Congress Refuses to Tax the Rich
But Postal, Federal Workers Must Pay
APWU Web News Article 008-2012, Feb. 15, 2012
Congress appears close to reaching a deal to extend the 2 percent payroll tax holiday – after House Republicans made an important concession: The tax cut would not have to be paid for with reductions in federal spending.
But there’s a hitch. Budget negotiators insisted that postal workers and federal employees pay more for their retirement benefits to fund another portion of the bill – the one that extends unemployment benefits. The current proposal increases employee contributions by 1.5 percent over three years.
“No one else is being asked to pay more – certainly not the banks or corporations,” said APWU Legislative Director Myke Reid.
Union President Cliff Guffey also condemned the move. “Congressional Republicans scream whenever there is a hint of raising taxes on the richest 1 percent,” he said, “but when it comes to taking away income from postal and federal employees, they’re all for it.”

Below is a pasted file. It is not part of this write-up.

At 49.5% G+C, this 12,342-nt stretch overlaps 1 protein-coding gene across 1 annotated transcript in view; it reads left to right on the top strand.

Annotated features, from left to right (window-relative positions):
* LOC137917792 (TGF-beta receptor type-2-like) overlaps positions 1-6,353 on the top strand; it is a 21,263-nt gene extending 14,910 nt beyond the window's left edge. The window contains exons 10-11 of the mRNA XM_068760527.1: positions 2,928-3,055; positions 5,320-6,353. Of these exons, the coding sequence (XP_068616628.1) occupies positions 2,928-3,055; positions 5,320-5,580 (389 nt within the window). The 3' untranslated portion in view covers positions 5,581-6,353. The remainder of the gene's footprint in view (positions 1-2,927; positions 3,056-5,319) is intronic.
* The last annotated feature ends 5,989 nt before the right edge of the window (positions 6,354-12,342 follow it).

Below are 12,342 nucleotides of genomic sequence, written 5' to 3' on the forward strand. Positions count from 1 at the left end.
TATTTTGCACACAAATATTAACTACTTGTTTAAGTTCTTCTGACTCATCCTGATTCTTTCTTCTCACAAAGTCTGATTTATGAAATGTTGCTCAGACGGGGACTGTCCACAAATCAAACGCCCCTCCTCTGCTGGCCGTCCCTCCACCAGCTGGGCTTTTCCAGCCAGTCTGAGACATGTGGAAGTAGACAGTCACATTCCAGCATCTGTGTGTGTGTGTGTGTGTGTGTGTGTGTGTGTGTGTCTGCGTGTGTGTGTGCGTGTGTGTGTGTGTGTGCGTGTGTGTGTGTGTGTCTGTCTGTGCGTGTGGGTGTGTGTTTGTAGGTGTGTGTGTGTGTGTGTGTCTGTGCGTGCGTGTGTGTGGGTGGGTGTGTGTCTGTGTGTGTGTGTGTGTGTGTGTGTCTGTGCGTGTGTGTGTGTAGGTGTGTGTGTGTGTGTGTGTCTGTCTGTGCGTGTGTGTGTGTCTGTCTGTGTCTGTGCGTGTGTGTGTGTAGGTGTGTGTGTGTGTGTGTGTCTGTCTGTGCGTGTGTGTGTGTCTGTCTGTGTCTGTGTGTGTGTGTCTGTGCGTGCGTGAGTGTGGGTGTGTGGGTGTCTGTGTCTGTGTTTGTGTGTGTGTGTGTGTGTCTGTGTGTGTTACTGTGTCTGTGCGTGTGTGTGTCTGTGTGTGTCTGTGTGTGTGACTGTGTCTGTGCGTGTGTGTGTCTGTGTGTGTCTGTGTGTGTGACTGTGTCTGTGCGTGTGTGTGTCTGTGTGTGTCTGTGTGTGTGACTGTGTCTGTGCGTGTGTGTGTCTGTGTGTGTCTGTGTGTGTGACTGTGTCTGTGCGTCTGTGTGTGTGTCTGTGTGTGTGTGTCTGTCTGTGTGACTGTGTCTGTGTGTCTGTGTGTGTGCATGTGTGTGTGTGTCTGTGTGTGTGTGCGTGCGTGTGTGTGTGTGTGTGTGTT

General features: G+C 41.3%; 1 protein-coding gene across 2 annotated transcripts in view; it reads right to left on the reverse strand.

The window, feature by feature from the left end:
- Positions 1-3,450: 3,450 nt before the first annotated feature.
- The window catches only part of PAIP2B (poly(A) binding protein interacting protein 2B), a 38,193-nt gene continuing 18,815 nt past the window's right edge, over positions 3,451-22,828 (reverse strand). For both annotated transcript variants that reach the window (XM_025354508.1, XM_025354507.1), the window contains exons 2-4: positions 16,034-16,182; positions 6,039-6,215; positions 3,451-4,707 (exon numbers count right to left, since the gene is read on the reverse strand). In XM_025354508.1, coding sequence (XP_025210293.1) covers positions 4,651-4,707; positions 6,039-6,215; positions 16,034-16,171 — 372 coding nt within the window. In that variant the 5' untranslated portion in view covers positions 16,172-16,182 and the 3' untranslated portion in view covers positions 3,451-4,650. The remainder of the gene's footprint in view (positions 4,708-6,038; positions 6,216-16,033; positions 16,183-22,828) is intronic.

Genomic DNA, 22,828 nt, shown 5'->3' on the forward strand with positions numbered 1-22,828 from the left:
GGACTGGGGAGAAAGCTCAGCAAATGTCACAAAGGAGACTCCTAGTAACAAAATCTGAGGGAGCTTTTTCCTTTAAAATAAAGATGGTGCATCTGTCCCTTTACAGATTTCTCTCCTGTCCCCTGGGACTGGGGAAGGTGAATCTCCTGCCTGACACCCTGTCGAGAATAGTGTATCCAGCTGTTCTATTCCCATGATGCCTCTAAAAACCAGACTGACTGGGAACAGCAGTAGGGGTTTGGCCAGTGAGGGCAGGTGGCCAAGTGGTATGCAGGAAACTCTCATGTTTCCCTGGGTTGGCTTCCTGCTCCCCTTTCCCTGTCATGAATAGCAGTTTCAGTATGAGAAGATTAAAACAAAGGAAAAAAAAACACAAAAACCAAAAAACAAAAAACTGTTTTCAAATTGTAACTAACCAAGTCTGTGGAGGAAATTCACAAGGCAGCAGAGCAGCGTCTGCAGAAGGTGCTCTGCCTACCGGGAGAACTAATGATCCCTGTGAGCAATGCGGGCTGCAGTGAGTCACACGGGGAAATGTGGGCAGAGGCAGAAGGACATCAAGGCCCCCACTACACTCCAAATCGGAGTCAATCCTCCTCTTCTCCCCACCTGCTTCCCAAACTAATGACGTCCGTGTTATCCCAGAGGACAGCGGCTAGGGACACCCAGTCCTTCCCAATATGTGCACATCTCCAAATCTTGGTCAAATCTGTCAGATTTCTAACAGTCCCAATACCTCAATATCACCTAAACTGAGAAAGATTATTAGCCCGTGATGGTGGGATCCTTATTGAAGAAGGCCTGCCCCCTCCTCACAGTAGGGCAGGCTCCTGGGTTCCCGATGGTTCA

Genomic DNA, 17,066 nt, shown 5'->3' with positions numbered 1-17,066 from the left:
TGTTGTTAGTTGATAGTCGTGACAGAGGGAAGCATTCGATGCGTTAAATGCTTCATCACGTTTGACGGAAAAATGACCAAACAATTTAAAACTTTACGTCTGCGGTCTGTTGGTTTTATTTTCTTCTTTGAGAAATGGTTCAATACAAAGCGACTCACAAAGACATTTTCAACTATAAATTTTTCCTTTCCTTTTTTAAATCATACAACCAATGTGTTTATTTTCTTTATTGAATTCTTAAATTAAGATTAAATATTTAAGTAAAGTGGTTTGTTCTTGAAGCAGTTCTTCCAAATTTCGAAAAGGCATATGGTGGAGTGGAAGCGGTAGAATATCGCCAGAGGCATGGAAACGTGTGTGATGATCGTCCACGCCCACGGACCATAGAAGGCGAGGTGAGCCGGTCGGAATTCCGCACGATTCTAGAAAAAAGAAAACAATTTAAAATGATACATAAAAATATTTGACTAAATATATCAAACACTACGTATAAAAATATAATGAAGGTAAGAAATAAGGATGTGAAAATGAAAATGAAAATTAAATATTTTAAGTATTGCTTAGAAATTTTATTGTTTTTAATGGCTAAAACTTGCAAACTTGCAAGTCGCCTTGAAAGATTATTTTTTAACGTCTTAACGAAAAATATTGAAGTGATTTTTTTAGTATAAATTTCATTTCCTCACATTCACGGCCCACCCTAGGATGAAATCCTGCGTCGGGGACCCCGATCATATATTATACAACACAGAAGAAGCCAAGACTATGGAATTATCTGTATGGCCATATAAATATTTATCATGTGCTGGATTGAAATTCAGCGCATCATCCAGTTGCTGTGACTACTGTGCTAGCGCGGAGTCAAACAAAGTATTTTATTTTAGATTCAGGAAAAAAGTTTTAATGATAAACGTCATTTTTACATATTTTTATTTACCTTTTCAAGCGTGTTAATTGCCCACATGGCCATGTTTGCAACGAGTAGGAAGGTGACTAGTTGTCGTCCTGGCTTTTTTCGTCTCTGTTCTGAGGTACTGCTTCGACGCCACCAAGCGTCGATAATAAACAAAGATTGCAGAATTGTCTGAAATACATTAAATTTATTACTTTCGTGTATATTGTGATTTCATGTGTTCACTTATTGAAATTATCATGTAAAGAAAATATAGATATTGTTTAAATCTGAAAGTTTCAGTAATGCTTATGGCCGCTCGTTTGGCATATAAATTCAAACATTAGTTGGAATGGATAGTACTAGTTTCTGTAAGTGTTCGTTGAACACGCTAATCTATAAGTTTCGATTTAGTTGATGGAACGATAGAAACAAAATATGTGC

“I encourage union members to contact their senators and representatives and tell them this is a raw deal,” the union president said. “Ask them to stop Congress from balancing the budget on the backs of public servants.” Call the House switchboard at 202-225-3121 and the Senate switchboard at 202-224-3121.
In a related matter, the Republican-controlled House Oversight and Government Reform Committee voted on Feb. 7 to approve legislation (H.R. 3813) that also targets postal and federal employees.
H.R. 3813 would increase the amount postal and federal employees contribute to their retirement by 1.5 percent, with the increase phased in over three years, beginning in 2013.
In addition, employees with less than five years of service would face an increase of 3.2 percent. The bill also would reduce pensions for employees with less than five years of service by calculating annuities based on the average of employees’ high-five salary years instead of their high-three years, which is the current method. In addition, their pensions would be calculated at a lower rate of 0.7 percent per year, down from 1 percent.
The measure also would eliminate the supplemental annuity provision, which augments benefits for employees who retire before they are eligible for Social Security benefits at age 62.